Greece will be stuck in recession for a fourth consecutive year in 2012, it?s finance minister said on Thursday, revising previous government estimates that the downturn would bottom out this year.
The decline in economic activity, made worse by austerity measures aimed at repairing public finances and stopping deficits, has topped projections. It has also hindered the attainment of fiscal targets set by Greece?s international creditors.
?We must realise … that there is a cumulative recession over three years which will now become four years,? Finance Minister Evangelos Venizelos told parliament.
?We must all realise how deep the recession is to understand the divergence from the troika?s (EU/IMF/ECB inspectors) projections in May 2011?.
Athens slapped a new property tax to make up for falling behind its revenue and spending targets and meet this year?s 7.6 percent of GDP deficit goal, crucial for its continued funding under an EU/IMF bailout agreed last May.
Inspectors from the European Union, the International Monetary Fund and the European Central Bank are set to resume their fifth performance review next Monday before the next 8 billion euro loan instalment is released, without which Greece would default after October.
Based on the latest seasonally unadjusted data by the country?s statistics service, the economy slumped 7.3 percent year-on-year in the second quarter after an 8.1 percent decline in the first three months of the year.
Venizelos pointed to widespread tax evasion to defended the government?s move to slap other taxes on paychecks under a medium-term fiscal plan that was voted in July.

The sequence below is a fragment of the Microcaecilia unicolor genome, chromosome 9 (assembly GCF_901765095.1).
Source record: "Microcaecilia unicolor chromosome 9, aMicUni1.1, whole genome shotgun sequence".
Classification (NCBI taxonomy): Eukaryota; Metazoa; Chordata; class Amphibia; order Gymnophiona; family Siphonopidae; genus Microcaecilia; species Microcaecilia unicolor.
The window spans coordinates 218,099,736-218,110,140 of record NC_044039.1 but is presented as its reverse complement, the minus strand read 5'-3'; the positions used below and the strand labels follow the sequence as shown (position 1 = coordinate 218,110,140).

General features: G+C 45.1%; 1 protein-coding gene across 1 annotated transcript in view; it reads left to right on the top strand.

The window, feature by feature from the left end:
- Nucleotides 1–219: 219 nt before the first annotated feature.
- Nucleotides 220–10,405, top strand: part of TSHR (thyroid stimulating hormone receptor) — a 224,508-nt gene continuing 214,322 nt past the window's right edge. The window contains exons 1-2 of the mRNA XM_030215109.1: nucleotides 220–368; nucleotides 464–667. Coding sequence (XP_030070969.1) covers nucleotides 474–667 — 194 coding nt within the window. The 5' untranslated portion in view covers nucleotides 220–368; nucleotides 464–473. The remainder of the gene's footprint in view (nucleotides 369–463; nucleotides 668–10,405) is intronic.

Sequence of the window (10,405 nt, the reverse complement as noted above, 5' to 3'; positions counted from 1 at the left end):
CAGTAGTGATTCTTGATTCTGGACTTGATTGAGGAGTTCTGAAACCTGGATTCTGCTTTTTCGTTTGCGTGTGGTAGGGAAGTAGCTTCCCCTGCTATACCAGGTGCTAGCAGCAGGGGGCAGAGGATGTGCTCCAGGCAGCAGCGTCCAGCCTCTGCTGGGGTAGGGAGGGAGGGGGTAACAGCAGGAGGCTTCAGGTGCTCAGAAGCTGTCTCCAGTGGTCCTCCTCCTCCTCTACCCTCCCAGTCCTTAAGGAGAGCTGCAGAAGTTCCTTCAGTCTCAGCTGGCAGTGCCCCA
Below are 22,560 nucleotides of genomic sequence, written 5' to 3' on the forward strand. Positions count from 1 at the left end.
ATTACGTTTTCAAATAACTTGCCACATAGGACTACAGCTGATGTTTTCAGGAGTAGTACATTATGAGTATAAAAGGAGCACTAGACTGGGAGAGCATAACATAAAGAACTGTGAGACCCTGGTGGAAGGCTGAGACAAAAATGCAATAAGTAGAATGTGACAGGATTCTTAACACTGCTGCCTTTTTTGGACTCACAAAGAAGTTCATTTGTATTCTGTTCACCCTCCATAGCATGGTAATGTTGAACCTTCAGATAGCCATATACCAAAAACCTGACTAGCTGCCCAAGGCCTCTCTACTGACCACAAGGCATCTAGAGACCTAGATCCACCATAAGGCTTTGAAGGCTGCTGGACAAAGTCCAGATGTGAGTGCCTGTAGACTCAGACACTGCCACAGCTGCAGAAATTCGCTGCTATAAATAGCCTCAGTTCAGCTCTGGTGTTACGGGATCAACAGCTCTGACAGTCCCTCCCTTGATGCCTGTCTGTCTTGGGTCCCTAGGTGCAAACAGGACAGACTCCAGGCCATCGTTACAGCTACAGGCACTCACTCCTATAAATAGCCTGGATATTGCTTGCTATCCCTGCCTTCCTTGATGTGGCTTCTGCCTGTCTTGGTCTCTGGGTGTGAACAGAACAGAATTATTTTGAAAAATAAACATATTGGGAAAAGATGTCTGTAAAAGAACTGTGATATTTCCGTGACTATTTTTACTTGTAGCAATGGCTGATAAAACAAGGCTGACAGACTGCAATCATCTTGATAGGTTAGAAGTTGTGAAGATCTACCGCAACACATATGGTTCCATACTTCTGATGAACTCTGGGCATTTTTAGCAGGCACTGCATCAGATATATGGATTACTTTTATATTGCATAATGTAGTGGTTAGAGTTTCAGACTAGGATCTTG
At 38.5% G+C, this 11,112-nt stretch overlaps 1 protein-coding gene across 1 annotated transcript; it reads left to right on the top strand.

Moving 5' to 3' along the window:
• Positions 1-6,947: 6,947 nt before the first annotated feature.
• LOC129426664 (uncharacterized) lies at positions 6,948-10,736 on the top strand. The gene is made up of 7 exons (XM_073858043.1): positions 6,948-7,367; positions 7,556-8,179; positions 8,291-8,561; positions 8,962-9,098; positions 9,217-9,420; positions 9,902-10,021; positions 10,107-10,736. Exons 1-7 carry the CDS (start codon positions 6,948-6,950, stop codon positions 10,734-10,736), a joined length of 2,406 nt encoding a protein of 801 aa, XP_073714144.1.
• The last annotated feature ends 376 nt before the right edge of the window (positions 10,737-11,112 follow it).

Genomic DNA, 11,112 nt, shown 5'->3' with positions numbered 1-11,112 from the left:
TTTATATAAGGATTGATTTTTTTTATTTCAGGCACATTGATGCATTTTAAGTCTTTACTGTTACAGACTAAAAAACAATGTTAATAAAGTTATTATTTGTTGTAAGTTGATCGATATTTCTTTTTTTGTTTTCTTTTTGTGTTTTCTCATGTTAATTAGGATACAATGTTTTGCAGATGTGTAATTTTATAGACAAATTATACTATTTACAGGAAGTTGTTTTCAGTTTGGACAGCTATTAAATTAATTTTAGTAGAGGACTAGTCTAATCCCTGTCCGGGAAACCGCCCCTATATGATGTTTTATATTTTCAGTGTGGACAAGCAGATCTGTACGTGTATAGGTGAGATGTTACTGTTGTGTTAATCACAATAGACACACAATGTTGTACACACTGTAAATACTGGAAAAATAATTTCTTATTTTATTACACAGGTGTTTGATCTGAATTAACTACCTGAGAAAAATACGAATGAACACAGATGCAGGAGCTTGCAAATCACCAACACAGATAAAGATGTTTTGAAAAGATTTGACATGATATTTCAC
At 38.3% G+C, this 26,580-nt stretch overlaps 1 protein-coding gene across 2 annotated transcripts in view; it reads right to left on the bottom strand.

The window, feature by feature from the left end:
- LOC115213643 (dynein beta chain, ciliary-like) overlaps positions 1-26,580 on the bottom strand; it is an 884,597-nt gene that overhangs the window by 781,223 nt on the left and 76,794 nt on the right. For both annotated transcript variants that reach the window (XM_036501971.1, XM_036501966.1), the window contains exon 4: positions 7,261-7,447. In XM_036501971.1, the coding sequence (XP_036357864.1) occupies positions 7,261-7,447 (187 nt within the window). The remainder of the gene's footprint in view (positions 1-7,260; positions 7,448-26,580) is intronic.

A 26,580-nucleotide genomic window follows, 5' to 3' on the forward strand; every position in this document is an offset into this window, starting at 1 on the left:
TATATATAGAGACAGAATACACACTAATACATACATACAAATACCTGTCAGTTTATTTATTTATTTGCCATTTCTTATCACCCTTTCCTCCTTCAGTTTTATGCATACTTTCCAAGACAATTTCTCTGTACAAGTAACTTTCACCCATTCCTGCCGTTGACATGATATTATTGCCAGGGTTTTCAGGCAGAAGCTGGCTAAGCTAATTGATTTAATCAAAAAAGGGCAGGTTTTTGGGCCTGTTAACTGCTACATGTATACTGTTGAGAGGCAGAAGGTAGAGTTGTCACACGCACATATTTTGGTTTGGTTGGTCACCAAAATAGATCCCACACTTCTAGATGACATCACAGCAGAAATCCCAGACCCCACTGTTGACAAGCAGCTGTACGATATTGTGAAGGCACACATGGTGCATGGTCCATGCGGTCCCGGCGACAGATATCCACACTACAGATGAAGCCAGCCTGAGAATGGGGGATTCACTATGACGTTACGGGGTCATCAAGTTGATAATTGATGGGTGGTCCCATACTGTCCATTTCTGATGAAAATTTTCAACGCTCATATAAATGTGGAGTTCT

He said there were only 160,000 Greeks declaring income over 50,000 euros annually, and just 25,000 declaring income above 100,000 euros.
?This is fictitious, it is not the real picture. At least with property everybody pays based on location and value,? he said.
Commenting on the recently announced property levy, Venizelos said the government opted for a measure that would have the smallest recessionary impact.
He said the average burden from the property tax would come to 4 euros per square metre, or 490 euros, and that the majority of 1.8 million households owning property would face a levy of 3 euros per square metre.
Based on 2009 data and prices, private investment in homes was estimated at 400 billion euros, or 520 billion if commercial shops are added, Venizelos said. He the Greek central bank estimated private real estate holdings at about 1.0 trillion euros.
?This (property) levy amounts to 0.2 percent of the estimate by the Bank of Greece on property. It is a minimal, minor insurance premium for property in view of the economic crisis,? Venizelos said. [Reuters]